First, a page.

Time capsule of what?

October 8, 2008

I’ve made it halfway through a movie that uses my childhood home on a Central Florida lake as a main setting. One of my brother’s bought the DVD after I learned of the film and wrote about it.

So far it’s like glancing around a museum I visited a long time ago, a familiar building containing exhibits I don’t recognize. I choked up a bit at the first glimpse of the living room, a room I haven’t seen since 1970, the year my family moved out while I was away at college. But my notion that I’d be sent hurtling back and experience wave after wave of bittersweet nostalgia isn’t materializing.

Seeing the living room — the stairs I used to race up, the grandfather’s clock that never worked, and wall that once contained framed charcoal drawings of my two brothers and me — left me thinking of my long-dead mother. She’d have a fit at the decor: stuffy and jammed with knickknacks.

The alcove off the living room is still lined with floor-to-ceiling book shelves but crowded with an out-of-place piano. No room for my brothers and me to sprawl on the floor, argue over Monopoly, and listen to records on the stereo. The memory conjures up a song, the Beatles’ “Norwegian Woods.”

No shots yet of my bedroom, the only one downstairs, nor of my bathroom where I enraged my father by taking such long steamy showers that he’d have no hot water. At some point the plaster ceiling collapsed, curing me of that habit.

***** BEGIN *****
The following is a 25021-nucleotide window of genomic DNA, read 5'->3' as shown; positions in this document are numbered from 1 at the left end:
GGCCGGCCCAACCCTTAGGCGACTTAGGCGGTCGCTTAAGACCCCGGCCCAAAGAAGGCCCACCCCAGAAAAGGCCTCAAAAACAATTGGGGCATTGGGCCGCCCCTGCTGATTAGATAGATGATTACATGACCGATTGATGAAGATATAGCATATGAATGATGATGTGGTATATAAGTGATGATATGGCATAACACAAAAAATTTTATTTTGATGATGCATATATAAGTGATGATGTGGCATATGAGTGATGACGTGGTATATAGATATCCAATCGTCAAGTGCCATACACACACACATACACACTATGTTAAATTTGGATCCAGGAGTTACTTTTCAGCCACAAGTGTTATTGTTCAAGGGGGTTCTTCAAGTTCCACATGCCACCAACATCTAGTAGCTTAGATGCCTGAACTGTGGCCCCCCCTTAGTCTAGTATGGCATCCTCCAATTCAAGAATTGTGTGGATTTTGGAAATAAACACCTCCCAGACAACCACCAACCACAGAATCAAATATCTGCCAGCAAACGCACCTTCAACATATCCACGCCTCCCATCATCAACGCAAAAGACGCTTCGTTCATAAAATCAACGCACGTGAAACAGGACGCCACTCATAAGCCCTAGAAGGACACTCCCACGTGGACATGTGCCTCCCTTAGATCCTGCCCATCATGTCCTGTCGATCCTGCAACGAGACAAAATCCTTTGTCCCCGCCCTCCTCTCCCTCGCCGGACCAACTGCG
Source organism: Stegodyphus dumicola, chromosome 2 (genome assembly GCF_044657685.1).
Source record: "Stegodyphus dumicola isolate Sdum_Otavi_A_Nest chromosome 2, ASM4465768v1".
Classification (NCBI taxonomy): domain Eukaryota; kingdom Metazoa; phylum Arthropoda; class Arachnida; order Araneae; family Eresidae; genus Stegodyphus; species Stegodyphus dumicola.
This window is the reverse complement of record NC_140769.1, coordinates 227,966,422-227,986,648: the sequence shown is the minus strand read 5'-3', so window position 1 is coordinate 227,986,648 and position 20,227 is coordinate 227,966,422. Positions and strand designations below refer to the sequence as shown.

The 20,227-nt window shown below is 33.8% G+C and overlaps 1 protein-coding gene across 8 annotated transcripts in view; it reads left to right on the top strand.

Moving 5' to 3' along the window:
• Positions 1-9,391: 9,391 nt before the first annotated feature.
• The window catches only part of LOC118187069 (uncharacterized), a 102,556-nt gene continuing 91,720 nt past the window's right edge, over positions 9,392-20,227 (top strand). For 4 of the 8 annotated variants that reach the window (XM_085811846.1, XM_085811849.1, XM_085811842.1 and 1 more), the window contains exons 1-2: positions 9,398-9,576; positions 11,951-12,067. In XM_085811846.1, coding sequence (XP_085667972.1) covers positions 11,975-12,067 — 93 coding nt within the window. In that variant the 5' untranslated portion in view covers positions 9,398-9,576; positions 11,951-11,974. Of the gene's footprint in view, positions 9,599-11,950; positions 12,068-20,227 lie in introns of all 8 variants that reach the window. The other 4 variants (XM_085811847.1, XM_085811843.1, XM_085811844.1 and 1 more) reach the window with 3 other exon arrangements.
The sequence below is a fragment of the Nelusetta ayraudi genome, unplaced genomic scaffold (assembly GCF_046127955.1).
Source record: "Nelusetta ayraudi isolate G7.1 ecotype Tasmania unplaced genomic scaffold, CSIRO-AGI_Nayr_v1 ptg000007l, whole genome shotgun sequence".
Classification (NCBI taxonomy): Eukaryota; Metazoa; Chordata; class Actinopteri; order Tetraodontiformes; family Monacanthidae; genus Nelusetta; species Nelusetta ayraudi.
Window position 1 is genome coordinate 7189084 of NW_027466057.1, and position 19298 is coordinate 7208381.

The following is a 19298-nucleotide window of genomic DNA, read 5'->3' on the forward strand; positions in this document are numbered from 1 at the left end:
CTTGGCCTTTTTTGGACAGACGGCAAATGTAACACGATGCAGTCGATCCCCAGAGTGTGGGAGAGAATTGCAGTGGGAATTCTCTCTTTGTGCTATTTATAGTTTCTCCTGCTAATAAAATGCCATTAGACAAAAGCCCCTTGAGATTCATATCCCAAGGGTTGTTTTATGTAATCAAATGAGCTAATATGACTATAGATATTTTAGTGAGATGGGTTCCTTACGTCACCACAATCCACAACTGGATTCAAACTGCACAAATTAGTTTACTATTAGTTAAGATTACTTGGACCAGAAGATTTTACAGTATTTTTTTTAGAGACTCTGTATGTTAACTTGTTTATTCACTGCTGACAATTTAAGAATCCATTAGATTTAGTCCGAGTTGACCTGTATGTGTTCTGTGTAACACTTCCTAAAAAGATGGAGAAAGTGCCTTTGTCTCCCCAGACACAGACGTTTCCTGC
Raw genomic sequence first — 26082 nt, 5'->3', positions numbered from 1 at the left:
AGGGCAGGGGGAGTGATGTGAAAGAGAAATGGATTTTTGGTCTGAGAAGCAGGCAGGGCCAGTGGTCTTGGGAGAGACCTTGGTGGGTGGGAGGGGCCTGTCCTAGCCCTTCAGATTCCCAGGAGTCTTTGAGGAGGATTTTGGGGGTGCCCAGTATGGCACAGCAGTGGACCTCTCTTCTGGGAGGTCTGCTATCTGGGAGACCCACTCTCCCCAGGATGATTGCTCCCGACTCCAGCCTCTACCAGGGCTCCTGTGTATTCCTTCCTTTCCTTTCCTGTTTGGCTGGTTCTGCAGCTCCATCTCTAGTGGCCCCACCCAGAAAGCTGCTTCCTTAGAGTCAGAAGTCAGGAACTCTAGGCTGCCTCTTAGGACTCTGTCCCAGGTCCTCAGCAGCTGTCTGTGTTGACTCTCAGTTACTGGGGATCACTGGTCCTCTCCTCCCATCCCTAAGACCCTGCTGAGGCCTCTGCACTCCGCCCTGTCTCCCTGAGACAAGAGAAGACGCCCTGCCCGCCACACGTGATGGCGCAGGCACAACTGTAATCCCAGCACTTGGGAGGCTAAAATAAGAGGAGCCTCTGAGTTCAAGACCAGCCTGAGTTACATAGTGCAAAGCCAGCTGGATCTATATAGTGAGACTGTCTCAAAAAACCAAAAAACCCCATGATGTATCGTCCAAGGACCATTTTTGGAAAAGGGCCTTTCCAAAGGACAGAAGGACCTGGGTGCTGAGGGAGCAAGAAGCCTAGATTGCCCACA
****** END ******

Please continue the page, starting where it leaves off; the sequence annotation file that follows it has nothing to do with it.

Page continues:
Everything in the big yard where dad made us labor looks different, new plants or old ones grown beyond recognition. The orange grove out back was gone by the late 1980s like most other citrus in the Orlando area, thanks to killer freezes. Oddly, the veranda canopy of live oaks draped with Spanish moss appears unchanged, as if the trees decided to stop growing when we left.

In one scene in the front yard, a huge alligator shows up. When I was a kid, there were no alligators in Lake Sybelia — the pesticide DDT had made them scarce in our town, Maitland, and in many parts of the state.

Maybe in an upcoming scene someone will discover the time capsule my brothers and I put inside one of the balcony railing posts. It was so long ago that none of us remember what we hid.

Instead of watching the rest of the movie, I’d rather sneak up on the balcony after dark, pry off the wooden post cover, and reach inside to find what’s been lost.